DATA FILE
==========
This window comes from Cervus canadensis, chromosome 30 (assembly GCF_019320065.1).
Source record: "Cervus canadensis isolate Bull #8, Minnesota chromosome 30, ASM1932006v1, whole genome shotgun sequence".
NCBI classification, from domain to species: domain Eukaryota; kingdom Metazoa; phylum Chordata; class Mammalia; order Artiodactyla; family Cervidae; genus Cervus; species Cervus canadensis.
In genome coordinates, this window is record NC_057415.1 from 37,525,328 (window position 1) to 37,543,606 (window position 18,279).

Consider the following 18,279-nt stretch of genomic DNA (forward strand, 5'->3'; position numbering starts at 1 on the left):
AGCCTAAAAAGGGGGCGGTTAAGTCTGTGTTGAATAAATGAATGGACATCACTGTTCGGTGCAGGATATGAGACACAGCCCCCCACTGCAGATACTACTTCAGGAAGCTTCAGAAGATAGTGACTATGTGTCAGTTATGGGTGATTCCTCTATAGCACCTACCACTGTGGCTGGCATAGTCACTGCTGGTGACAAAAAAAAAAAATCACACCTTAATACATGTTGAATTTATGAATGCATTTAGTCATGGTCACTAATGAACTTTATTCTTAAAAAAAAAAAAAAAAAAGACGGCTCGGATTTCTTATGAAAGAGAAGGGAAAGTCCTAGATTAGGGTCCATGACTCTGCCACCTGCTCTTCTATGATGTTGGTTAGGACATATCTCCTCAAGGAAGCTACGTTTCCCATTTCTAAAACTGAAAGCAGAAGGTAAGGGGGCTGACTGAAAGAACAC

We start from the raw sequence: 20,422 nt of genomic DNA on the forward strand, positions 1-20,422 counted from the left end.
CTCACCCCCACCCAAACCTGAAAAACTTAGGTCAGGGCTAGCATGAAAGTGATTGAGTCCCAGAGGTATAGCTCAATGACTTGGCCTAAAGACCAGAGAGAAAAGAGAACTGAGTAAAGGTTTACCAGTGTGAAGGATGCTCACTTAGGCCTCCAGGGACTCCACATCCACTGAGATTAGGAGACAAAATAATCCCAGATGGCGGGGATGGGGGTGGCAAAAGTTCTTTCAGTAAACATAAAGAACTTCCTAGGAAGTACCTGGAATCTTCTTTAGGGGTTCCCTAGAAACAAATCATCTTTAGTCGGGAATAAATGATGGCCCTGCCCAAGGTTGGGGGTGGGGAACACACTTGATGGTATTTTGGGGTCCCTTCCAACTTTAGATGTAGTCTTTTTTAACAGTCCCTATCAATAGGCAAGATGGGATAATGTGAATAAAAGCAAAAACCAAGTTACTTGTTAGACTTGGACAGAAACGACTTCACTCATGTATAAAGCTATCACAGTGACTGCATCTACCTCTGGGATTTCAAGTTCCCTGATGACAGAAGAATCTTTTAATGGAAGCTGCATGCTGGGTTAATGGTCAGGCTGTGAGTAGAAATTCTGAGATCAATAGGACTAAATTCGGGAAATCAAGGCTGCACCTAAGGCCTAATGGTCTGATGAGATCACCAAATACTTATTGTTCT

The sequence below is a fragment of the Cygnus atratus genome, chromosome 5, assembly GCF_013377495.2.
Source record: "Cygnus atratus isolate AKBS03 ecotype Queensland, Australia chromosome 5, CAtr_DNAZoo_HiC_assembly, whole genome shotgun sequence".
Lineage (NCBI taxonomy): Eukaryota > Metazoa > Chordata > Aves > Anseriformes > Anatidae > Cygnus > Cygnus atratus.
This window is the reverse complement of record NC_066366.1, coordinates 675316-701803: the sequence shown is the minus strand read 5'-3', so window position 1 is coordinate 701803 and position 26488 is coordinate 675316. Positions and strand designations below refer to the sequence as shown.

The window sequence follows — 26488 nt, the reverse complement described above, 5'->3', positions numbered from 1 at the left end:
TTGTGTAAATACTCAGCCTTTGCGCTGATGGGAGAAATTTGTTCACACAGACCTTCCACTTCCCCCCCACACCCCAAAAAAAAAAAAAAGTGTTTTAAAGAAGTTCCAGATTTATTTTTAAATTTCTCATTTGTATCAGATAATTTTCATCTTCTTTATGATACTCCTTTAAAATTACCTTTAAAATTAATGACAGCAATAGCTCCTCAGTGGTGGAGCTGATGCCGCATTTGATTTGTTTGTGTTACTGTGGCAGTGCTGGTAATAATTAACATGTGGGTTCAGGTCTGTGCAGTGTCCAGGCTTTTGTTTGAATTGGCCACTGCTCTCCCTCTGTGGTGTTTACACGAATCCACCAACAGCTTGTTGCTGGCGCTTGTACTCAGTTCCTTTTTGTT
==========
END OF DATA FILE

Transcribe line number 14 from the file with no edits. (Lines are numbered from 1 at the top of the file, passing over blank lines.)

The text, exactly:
TTGTGTAAATACTCAGCCTTTGCGCTGATGGGAGAAATTTGTTCACACAGACCTTCCACTTCCCCCCCACACCCCAAAAAAAAAAAAAAGTGTTTTAAAGAAGTTCCAGATTTATTTTTAAATTTCTCATTTGTATCAGATAATTTTCATCTTCTTTATGATACTCCTTTAAAATTACCTTTAAAATTAATGACAGCAATAGCTCCTCAGTGGTGGAGCTGATGCCGCATTTGATTTGTTTGTGTTACTGTGGCAGTGCTGGTAATAATTAACATGTGGGTTCAGGTCTGTGCAGTGTCCAGGCTTTTGTTTGAATTGGCCACTGCTCTCCCTCTGTGGTGTTTACACGAATCCACCAACAGCTTGTTGCTGGCGCTTGTACTCAGTTCCTTTTTGTT